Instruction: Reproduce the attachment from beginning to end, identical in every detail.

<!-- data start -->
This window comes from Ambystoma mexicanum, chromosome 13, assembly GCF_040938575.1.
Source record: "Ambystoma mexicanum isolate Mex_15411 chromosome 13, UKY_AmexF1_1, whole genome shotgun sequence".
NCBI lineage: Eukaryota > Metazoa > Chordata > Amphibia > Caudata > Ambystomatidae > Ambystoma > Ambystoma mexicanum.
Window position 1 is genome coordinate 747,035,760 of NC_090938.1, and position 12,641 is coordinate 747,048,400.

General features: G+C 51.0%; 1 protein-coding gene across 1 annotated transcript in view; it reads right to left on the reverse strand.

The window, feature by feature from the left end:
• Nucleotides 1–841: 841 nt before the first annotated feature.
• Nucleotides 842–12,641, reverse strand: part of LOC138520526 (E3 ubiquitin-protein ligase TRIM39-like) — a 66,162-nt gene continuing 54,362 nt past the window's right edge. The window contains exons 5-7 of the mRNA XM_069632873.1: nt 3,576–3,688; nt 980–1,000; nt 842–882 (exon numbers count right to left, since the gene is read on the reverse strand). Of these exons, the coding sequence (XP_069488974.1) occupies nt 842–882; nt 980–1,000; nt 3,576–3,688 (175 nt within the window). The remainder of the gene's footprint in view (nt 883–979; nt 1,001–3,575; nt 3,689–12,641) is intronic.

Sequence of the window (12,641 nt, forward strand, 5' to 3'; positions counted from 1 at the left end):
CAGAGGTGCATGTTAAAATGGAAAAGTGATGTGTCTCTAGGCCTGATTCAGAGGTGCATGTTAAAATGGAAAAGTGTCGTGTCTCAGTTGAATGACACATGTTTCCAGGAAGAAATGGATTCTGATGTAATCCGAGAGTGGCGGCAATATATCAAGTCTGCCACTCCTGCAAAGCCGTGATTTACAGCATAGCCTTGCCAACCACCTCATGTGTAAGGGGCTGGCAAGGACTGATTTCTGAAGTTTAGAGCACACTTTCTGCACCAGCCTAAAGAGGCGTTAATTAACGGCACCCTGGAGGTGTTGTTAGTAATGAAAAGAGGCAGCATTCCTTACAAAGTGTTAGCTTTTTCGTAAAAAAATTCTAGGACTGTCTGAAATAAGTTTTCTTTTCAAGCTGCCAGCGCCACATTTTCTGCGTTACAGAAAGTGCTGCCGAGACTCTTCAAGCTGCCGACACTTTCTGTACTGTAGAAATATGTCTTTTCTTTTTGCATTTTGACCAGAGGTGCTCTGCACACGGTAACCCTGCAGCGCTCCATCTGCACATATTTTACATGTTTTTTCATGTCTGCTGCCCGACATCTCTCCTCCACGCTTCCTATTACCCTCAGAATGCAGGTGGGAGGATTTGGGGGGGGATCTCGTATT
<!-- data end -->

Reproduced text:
This window comes from Ambystoma mexicanum, chromosome 13, assembly GCF_040938575.1.
Source record: "Ambystoma mexicanum isolate Mex_15411 chromosome 13, UKY_AmexF1_1, whole genome shotgun sequence".
NCBI lineage: Eukaryota > Metazoa > Chordata > Amphibia > Caudata > Ambystomatidae > Ambystoma > Ambystoma mexicanum.
Window position 1 is genome coordinate 747,035,760 of NC_090938.1, and position 12,641 is coordinate 747,048,400.

General features: G+C 51.0%; 1 protein-coding gene across 1 annotated transcript in view; it reads right to left on the reverse strand.

The window, feature by feature from the left end:
• Nucleotides 1–841: 841 nt before the first annotated feature.
• Nucleotides 842–12,641, reverse strand: part of LOC138520526 (E3 ubiquitin-protein ligase TRIM39-like) — a 66,162-nt gene continuing 54,362 nt past the window's right edge. The window contains exons 5-7 of the mRNA XM_069632873.1: nt 3,576–3,688; nt 980–1,000; nt 842–882 (exon numbers count right to left, since the gene is read on the reverse strand). Of these exons, the coding sequence (XP_069488974.1) occupies nt 842–882; nt 980–1,000; nt 3,576–3,688 (175 nt within the window). The remainder of the gene's footprint in view (nt 883–979; nt 1,001–3,575; nt 3,689–12,641) is intronic.

Sequence of the window (12,641 nt, forward strand, 5' to 3'; positions counted from 1 at the left end):
CAGAGGTGCATGTTAAAATGGAAAAGTGATGTGTCTCTAGGCCTGATTCAGAGGTGCATGTTAAAATGGAAAAGTGTCGTGTCTCAGTTGAATGACACATGTTTCCAGGAAGAAATGGATTCTGATGTAATCCGAGAGTGGCGGCAATATATCAAGTCTGCCACTCCTGCAAAGCCGTGATTTACAGCATAGCCTTGCCAACCACCTCATGTGTAAGGGGCTGGCAAGGACTGATTTCTGAAGTTTAGAGCACACTTTCTGCACCAGCCTAAAGAGGCGTTAATTAACGGCACCCTGGAGGTGTTGTTAGTAATGAAAAGAGGCAGCATTCCTTACAAAGTGTTAGCTTTTTCGTAAAAAAATTCTAGGACTGTCTGAAATAAGTTTTCTTTTCAAGCTGCCAGCGCCACATTTTCTGCGTTACAGAAAGTGCTGCCGAGACTCTTCAAGCTGCCGACACTTTCTGTACTGTAGAAATATGTCTTTTCTTTTTGCATTTTGACCAGAGGTGCTCTGCACACGGTAACCCTGCAGCGCTCCATCTGCACATATTTTACATGTTTTTTCATGTCTGCTGCCCGACATCTCTCCTCCACGCTTCCTATTACCCTCAGAATGCAGGTGGGAGGATTTGGGGGGGGATCTCGTATT